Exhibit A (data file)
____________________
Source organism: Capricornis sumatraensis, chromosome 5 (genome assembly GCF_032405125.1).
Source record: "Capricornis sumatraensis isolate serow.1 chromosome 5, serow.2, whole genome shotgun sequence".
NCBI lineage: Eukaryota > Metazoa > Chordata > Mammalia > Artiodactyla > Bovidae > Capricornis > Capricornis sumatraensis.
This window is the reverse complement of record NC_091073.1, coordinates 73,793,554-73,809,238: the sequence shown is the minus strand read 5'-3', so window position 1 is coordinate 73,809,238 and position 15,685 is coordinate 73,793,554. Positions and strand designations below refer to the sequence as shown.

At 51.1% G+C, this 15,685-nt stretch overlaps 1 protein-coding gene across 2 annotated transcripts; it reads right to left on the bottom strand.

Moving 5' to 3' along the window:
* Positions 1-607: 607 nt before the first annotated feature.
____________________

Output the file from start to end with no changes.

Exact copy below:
Source organism: Capricornis sumatraensis, chromosome 5 (genome assembly GCF_032405125.1).
Source record: "Capricornis sumatraensis isolate serow.1 chromosome 5, serow.2, whole genome shotgun sequence".
NCBI lineage: Eukaryota > Metazoa > Chordata > Mammalia > Artiodactyla > Bovidae > Capricornis > Capricornis sumatraensis.
This window is the reverse complement of record NC_091073.1, coordinates 73,793,554-73,809,238: the sequence shown is the minus strand read 5'-3', so window position 1 is coordinate 73,809,238 and position 15,685 is coordinate 73,793,554. Positions and strand designations below refer to the sequence as shown.

At 51.1% G+C, this 15,685-nt stretch overlaps 1 protein-coding gene across 2 annotated transcripts; it reads right to left on the bottom strand.

Moving 5' to 3' along the window:
* Positions 1-607: 607 nt before the first annotated feature.